Her blond hair was neatly tied up with red bows in two pigtails that I had bribed her to wear with the promise of a new Barbie, just on this first day of kindergarten.
She hated bows in her hair, but she was my only daughter, and I had lived for the day when I had a little girl with bows.
Her Catholic jumper nearly hung to her ankles, knee high white socks with navy blue Mary Jane’s.
She is all ready for her first day, and I am beaming from ear to ear with the joy I am feeling, although a part of me has this pain inside my heart that she really cannot be starting school.
She is so little.
There will be many days like this to come in the next 12 years.
Her L.L. Bean backpack with the purple butterfly and her name embroidered, nearly as big as her, is placed in the front seat next to me, along with the first of many lunches.
She and her brother, a pro at this school stuff already, hop in the back of the minivan.
She is so excited about her first day of school and yet I can see the worry on her face as I watch her in the rearview mirror.
It is the same expression I feel on my own face.
As we pull up in the car line, things go south fast as she has a quick change of heart. “I don’t think I’m going” she blurts out.
I pull quickly into a parking spot near the front door and gently convince my little one to reconsider.
The tears are building in those big blue eyes and I am doing everything I can to hold mine back as well. If mine fall, it’s all over. We head down the hall and straight to Sister Trudy’s class. It is a beautiful classroom and you feel the love and happiness.
She immediately and without hesitation puts grips around my leg that will take an army of Marines to pry her lose.
The wailing begins, not from me, yet. I save mine for the car ride to work.
Sister Trudy convinces her how much fun it will be and how much she will learn, and within seconds, I dart out the door. We have success, our first day of school.
I hurry to my car; seatbelt buckled and manage to make it safely out of the parking lot before I finally let the tears flow.
I don’t know why I am filled with all this emotion, but it will be the same feeling I would have eight years later when I drop her off for her first day at Bishop England.
She cannot be attending high school already; she looks so small among those teenagers.
Shouldn’t she still be climbing that big magnolia tree in my front yard? Where has time gone?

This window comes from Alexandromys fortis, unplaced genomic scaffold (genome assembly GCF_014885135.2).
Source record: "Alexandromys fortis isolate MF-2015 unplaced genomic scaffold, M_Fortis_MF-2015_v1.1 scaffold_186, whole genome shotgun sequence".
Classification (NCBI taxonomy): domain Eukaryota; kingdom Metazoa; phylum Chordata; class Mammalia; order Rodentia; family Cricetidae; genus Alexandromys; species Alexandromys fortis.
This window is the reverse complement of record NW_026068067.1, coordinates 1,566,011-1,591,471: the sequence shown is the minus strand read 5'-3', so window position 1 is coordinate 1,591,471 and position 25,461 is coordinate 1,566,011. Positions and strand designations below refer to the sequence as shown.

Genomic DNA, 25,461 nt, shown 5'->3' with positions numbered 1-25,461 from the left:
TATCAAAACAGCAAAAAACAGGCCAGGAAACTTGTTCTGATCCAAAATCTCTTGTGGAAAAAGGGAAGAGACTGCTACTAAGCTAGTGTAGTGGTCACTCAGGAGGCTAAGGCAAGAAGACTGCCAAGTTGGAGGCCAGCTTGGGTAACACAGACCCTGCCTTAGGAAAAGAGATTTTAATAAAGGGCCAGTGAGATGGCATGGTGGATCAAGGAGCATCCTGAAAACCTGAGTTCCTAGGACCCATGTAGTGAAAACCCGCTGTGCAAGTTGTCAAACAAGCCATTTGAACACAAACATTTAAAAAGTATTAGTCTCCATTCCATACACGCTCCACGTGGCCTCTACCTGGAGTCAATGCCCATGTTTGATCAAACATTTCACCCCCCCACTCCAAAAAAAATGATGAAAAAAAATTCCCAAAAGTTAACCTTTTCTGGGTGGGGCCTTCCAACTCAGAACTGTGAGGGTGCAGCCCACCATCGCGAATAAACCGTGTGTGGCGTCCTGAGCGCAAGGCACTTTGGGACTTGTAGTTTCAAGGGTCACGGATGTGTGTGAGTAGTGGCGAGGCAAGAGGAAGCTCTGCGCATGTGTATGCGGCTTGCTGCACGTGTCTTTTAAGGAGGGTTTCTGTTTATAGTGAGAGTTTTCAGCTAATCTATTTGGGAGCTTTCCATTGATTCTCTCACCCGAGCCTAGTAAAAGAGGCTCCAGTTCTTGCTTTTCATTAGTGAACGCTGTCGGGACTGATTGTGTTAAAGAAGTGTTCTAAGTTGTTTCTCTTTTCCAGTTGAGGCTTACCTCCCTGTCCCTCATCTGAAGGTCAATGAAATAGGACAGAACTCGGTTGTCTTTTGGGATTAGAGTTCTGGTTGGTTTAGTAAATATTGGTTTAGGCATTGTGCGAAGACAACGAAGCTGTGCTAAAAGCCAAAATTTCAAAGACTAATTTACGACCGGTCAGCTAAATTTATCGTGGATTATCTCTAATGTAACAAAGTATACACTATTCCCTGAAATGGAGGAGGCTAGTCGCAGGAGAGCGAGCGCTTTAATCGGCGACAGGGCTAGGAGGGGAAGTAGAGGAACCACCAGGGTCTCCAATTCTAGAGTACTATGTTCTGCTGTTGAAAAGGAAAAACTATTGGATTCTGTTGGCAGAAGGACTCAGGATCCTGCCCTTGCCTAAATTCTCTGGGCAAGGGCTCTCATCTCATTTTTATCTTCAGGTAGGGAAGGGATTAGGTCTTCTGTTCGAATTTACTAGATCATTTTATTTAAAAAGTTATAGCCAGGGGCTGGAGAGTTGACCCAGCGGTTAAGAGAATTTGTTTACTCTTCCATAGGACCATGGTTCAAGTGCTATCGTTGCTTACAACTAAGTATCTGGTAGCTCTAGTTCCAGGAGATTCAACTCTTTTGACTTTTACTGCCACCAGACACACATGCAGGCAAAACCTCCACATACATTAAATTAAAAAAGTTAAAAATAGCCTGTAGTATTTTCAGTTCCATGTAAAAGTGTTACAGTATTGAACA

As a working mother with a full-time career and soccer games, and dance, and homework, all the busyness robs you of time.
Time is a silent thief that sneaks up on us, quietly, until one day we wake up and realize that it’s almost over.
I didn’t let her know for sure that I was getting her that little black car she wanted, but I’m sure she knew it was coming.
I picked her up from school and we headed home. There it was in the driveway when we pulled up.
All I saw was those big pearly whites shining back at me.
The next morning, as we got ourselves ready for the day, I realized our morning commutes together were over.
All the years of me hurrying her along and listening as she told me over and over that her hair looked awful were over.
She hopped in her car, so excited and eager to be independent and pulled out of the drive and there was that feeling again.
It can best be explained as happiness and sorrow all at the same time, the feeling that you have accomplished your goal as a parent, but not quite ready to let go.
Our senior year is upon us and with school starting, I am filled with the excitement the school year brings, football games (Go Bishops) and her senior prom, and lastly, graduation.
I will savor this last school year each and every day, as I know it will be my last.
The last year I wake early to make school lunch and stay up late to help with studies or make that run to Staples at 8 p.m. for a poster board.
One day last year when she pulled into her parking spot at Bishop England, she sent me a text message, “I miss riding to school with you, Mom!”
Thank you, darling, I needed to hear that.
Donna Ford lives in Summerville with her 16-year-old daughter and her son, who is a senior at the College of Charleston. She is general manager at the Embassy Suites downtown and enjoys reading and writing.
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